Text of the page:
This Winter anime season gave us plenty of highly anticipated anime to choose from. We got the long-awaited adaptation of Shonen Jump hit The Promised Neverland, new JoJo’s Bizarre Adventure, an adaptation of an early Osamu Tezuka work, and – the series I was most excited for – a special 20th anniversary entry into the Boogiepop canon.
Boogiepop and Others is a surreal psychological horror with supernatural elements thrown in. It’s about an entity, Boogiepop, who lives within a teenage girl. Boogiepop appears when the world is troubled, and believe me when I say this world is TROUBLED! There’s a shady organization drugging and brainwashing people, aliens(?) are popping down to Earth, and another highschool girl is running around in a catsuit and scaring the shit out of her peers…there’s a lot going on. It’s kind of hard to explain.
Which is the thing about Boogiepop. It’s kind of hard to explain…and hard to follow…and sometimes even hard to like.
I recently started watching 2004’s Monster after seeing it listed on “Best Anime” lists for years. It’s been on my to-watch list forever, and I had been putting it off simply because it’s 74 episodes and I figured that was too big of a commitment. I mean, I hesitate to watch stuff that’s 26 episodes long. I like the feeling of finishing a show and moving quickly on to the next one, you know? It clunks up my completionist goals if I have to commit to an anime for more than, like, ten hours.
I’m about twenty episodes into Monster (my attention span is doing good this time, guys!) and I love it. It’s an atmospheric, perfectly paced psychological horror with some dashes of historical fiction and medical drama thrown into the mix. Maybe a bit of magical realism, too. Oh, AND it’s a mystery. It’s everything I’ve ever wanted. The only thing that could make it better would be having some lesbians in there. Which, who knows, there’s still a chance – I have 54 episodes left, after all!
Not to sound like a cranky old get-off-my-lawn anime fan (again), but I can’t help but watch this and think, “damn, they don’t make them like they used to.” I generally keep up on seasonals, and I really can’t remember the last time I saw anything with a creepy atmosphere or drawn-out pacing quite like that of Monster’s, or like any of my other favorites from this late 90’s/early 2000’s era, for that matter. I’m talking about eerie, semi-experimental shit like Serial Experiments Lain, Ghost Hound, Ergo Proxy, Paranoia Agent, and others of its kind. Where have all the good psychological horrors gone? Where are all the mature, existentialist seinen series that I love so much?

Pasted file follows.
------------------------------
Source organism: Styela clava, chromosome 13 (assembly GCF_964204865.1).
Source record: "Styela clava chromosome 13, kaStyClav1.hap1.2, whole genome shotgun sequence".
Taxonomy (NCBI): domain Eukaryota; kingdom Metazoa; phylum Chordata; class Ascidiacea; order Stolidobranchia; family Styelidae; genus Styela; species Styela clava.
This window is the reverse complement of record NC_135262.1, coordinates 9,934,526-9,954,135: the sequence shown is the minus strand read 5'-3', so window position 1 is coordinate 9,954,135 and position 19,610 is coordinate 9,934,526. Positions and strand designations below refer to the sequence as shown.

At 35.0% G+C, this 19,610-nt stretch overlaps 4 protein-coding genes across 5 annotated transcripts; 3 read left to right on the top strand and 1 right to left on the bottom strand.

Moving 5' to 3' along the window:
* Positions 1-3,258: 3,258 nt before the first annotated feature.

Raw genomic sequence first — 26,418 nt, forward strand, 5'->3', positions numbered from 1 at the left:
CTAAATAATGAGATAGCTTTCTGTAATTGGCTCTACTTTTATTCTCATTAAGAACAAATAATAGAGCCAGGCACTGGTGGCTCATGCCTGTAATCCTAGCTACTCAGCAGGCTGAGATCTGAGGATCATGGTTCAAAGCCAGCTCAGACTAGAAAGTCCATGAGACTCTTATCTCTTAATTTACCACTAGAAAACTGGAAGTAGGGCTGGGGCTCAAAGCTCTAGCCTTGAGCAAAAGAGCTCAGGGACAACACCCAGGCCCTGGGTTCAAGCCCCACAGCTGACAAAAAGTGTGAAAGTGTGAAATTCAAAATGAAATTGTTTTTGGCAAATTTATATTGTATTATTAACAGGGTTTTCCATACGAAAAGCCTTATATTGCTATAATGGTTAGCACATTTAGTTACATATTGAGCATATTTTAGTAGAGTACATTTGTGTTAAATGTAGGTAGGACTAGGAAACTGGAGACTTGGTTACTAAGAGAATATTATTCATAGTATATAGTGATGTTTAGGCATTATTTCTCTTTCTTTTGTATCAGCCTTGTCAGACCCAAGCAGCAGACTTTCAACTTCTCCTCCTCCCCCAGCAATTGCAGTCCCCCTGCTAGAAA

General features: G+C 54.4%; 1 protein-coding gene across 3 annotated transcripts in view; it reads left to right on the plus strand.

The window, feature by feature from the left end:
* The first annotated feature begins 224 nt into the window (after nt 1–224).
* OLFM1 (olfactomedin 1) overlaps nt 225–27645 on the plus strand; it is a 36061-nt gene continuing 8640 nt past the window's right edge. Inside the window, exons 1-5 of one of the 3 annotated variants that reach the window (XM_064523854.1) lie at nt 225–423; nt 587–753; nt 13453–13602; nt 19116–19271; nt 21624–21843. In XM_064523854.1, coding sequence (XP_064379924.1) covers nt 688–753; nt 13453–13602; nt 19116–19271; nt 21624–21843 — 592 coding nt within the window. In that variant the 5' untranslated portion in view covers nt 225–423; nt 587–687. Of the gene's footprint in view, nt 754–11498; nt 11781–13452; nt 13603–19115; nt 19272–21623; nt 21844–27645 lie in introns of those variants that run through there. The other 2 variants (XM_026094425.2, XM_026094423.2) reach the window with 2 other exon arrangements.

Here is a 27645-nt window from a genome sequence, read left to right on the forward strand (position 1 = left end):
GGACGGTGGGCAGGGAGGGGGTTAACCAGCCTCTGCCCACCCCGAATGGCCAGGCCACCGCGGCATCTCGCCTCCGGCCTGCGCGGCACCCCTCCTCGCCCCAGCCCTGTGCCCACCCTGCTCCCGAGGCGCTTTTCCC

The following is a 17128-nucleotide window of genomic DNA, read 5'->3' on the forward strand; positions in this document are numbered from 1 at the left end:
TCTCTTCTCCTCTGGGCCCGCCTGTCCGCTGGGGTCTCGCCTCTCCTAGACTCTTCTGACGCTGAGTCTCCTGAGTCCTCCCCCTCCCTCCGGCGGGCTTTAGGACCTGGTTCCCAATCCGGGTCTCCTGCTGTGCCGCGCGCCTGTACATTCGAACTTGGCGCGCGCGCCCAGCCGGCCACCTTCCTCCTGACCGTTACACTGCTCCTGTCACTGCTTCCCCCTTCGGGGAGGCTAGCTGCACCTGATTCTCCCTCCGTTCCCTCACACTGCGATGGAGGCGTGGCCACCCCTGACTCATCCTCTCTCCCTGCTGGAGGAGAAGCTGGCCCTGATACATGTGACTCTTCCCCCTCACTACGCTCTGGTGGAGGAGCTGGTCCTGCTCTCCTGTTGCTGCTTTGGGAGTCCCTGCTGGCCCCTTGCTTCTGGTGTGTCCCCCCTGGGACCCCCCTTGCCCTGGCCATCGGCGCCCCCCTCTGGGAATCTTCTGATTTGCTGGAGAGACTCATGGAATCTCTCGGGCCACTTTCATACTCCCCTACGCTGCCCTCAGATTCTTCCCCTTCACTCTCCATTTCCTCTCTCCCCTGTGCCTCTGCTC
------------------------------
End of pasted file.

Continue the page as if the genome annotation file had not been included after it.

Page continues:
I guess I should start by defining what it is about these series that I love so much.
Despite her innocence, Hina Saotome is about to be sent to a prison filled with dangerous(ly hot) men. There she must be punished by a sexy, sadistic guard and be subject to his “heartless yet sweet domination.” This is Sweet Punishment: I Am the Guard’s Private Pet, a short-form, web-only ecchi series. Episode 1 Episode 2+3
Despite her innocence, Hina Saotome is about to be sent to a prison filled with dangerous(ly hot) men. There she must be punished by a sexy, sadistic guard and be subject to his “heartless yet sweet domination.” This is Sweet Punishment: I Am the Guard’s Private Pet, a short-form, web-only ecchi series.
Soooooo…you’re telling me everyone’s gearing up for their seasonal episodic reviews, and no one is covering this?? I’m disappointed. Well, don’t worry, I’m so dedicated to making sure y’all can get seasonal coverage of every anime out there that I watched the whole four minute long censored first episode on YouTube with no English subtitles. You’re welcome.
Finished at: 12:25 a.m. Summary: Pandy and Retro wake up on the moon and find out they have no idea who they are. The only thing they do know is that they are apparently badass and really good at killing people. After going on a crime spree, they land in Dead Leaves, a prison for genetic experiments, and are forced into manual labor and pooping on command. They’re not a big fan of manual labor and pooping on command, so they seek to break out and figure out who they are. MAL Rating: 7.26 Did you expect to be watching something where characters are forced to poop tonight?: No. No, I did not.
This one’s been vaguely on my radar for a while, and I figured since it wasn’t even an hour long, I should finally just watch it. All I knew about it was that it was directed by Hiroyuki Imaishi (before he co-founded Studio Trigger), and that it was supposed to be a wild ride.